We live in a kind of golden age for amateur entrepreneurs. Thanks to the plethora of online resources available to anyone with an internet connection, it’s possible to learn the basics of entrepreneurship and business ownership. And since it’s possible to build a business based on digital goods and services, such as an online blog or reselling operation, overhead isn’t as big of a limiting factor as it used to be.
In the pursuit of starting a business as cost-efficiently as possible, millions of entrepreneurs turn to free and open-source software to manage things like accounting, project management, or even inventory management. Software plays a massive role in your effectiveness and your overall capabilities, and it’s expensive to create, maintain, and distribute—so is free software too good to be true, or can you really rely on it to run your business?
The Rise of Open-Source Software
People usually wonder if there’s a “catch” to using free software, but there are good reasons to offer software for free. Though not mutually exclusive, many “free” software is offered for free because it’s open-source. Open-source software is freely licensed for anyone to use, copy, study, and/or change for their own purposes, and the code is typically made available to the general public.
This approach is advantageous for several reasons. The fact that the code is made available to the public means that it encourages and incentivizes collaboration. It’s much easier for a community of thousands of developers to recognize a critical security flaw than it is for an individual to discover it on their own.
The creative potential of these thousands can lead to much more innovative ideas and new features than someone operating by themselves, or even in the company of a small team. Plus, open-source software is much easier to adapt and customize for your own purposes, which increases demand and overall use.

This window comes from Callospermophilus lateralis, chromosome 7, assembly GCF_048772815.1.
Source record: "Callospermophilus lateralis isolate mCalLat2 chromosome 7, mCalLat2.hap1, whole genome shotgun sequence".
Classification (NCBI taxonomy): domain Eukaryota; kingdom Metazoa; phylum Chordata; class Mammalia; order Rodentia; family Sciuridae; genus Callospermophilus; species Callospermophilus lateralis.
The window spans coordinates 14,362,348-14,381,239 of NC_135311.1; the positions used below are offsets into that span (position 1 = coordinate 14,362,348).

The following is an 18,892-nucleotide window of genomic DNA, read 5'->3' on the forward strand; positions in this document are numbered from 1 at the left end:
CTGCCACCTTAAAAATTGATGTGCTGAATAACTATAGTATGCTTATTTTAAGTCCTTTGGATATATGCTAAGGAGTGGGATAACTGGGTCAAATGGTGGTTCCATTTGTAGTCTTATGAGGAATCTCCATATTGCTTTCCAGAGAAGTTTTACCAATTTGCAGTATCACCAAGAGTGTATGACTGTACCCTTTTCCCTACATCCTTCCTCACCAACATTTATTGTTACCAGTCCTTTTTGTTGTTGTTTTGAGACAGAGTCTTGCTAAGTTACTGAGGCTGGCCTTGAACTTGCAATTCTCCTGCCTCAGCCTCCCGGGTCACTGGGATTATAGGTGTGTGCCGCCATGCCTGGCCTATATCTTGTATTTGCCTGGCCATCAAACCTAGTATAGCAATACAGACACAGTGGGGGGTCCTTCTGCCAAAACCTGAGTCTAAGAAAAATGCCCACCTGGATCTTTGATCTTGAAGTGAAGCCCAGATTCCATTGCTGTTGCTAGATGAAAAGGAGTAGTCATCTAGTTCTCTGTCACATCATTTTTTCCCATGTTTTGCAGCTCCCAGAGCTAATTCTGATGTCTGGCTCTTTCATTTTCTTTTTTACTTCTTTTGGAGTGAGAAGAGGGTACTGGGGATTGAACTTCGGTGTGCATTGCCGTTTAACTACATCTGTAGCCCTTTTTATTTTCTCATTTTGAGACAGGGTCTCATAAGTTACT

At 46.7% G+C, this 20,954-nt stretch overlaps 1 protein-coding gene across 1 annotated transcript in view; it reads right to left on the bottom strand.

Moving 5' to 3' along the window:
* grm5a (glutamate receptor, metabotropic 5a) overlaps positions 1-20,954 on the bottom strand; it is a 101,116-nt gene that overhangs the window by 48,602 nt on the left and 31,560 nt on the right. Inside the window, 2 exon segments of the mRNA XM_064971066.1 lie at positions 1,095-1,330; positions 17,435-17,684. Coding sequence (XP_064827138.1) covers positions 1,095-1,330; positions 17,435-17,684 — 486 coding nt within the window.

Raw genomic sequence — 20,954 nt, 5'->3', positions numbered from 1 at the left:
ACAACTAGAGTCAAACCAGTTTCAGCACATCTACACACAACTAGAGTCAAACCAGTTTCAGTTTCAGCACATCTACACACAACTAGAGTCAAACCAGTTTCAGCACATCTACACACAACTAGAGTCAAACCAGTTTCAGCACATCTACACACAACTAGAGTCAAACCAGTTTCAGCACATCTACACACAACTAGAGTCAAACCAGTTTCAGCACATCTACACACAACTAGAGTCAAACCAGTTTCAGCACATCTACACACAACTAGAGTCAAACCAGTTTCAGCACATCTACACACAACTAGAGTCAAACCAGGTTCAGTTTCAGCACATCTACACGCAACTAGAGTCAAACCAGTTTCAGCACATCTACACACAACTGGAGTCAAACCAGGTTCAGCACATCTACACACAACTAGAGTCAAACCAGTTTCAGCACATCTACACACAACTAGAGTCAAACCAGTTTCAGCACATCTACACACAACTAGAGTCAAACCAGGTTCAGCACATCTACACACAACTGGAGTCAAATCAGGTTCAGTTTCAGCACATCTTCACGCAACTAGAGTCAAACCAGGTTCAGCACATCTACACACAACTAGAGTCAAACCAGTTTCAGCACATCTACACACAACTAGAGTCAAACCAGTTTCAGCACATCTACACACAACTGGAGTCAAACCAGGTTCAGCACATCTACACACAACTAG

The Caveats of Free Software
As for non-open-source software offered for free, there are usually some caveats or “catches” that could justify the offering of the software for no cost:
1. Lack of expertise
In rare cases, the software is free because the person developing it doesn’t have much expertise; they may be a novice developer looking for practice and exposure, so they’re offering the software for free because there’s no use monetizing it. This isn’t a good rule with which to judge free software, however; some free software is exceptionally developed, while some expensive software is similarly designed with a lack of expertise. It often comes down to the individual product.
One of the most popular ways to monetize apps and software is through advertising. The basic idea is to offer the core product, whether it’s a management platform or a mobile game, for free, to incentivize a greater number of people to use it. Then, in exchange for continued use of the product, you begin displaying advertising to the people using it. These ads range from invasive to innocuous, so it’s up to you whether this is a tolerable feature for your business.
3. Initial momentum
Some software is offered for free in its early stages, simply because they’re still working out some bugs or because they’re hoping to build up an initial base of users. This isn’t usually a bad thing; it’s often the sign of a company that wants to offer a great product, but still needs some time to perfect things or attract an initial audience.
4. Missing features
Some companies offer both a “free” and “paid” version of their software. Though individual cases vary, some companies offer a completely functional product as the “free” version, only offering extra bells and whistles in the “paid” version. The subscribers paying for the paid version are enough to keep the app going, while most users are perfectly content with the free version.
5. Secondary status
In other cases, free software is offered because it’s designed to be secondary, or complementary, to a core product. The idea here is either to reward existing subscribers with an additional free product, or to use the free product to attract more users to the paid product.
Some of these features may deter you from using the software in question, but many of them are harmless; they’re easy compromises to make in exchange for getting to use the software for free.
The Bottom Line
If you’re starting a small business or an enterprise with basic needs, it’s entirely possible to rely exclusively on free software to handle your needs. In fact, some mid- to large-sized businesses may be able to rely exclusively on free software as well.
What’s important is that you understand your current needs and do your research before finalizing your decision, so you’re aware of any potential caveats, downsides, or compromises you’ll have to make by using the software.